elder, and she scant of twenty. Charlotte, somewhat slighter and more delicately coloured, was even of greater beauty than her sister, with much promise for the years to come. To the casual observer, though, especially when viewed apart, they seemed almost reflections one of the other. There was something of a loving guardianship in the attitude of the elder, of confiding trust in that of the younger, as she leaned her head upon her sister's knee in pensive meditation.
"Sister, I must tell you of something; I know not that I did well or ill," and she lifted her face with a surety of sympathy.
"What is it, dear, what weighty matter troubles you now?"
The Chevalier looked up long enough to say:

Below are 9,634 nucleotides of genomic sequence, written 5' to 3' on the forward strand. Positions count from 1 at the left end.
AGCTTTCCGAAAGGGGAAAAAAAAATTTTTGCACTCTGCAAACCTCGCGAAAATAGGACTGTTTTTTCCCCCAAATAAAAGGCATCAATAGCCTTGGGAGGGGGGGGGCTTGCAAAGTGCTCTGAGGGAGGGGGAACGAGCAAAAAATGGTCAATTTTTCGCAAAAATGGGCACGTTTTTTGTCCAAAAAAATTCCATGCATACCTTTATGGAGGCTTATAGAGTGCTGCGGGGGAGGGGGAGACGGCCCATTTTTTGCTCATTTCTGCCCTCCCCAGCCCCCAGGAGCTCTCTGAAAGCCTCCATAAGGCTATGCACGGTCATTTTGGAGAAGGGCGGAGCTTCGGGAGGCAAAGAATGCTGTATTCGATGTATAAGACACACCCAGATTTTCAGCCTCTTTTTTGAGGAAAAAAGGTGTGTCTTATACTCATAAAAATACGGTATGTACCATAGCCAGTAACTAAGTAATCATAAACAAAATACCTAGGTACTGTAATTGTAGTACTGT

"Have you torn your frock, or only quarrelled again with the good Abbe over your task?" The girl very evidently had nothing to fear from his harshness.
"No! No! Don't tease; it's really important. This day at noon Madame Chartrain was in her chamber—you know the young man who came with M. Jerome?" de la Mora nodded.
"The same I ran into at the door?" and she flushed again at the memory of our discomfiture.
"Well, to-day noon at Madam Chartrain's I heard that danger threatened him concerning some papers or something which he has—and Madame du Maine, too, they mean him harm; and—and—well, I told him. Did I do ill, sister?"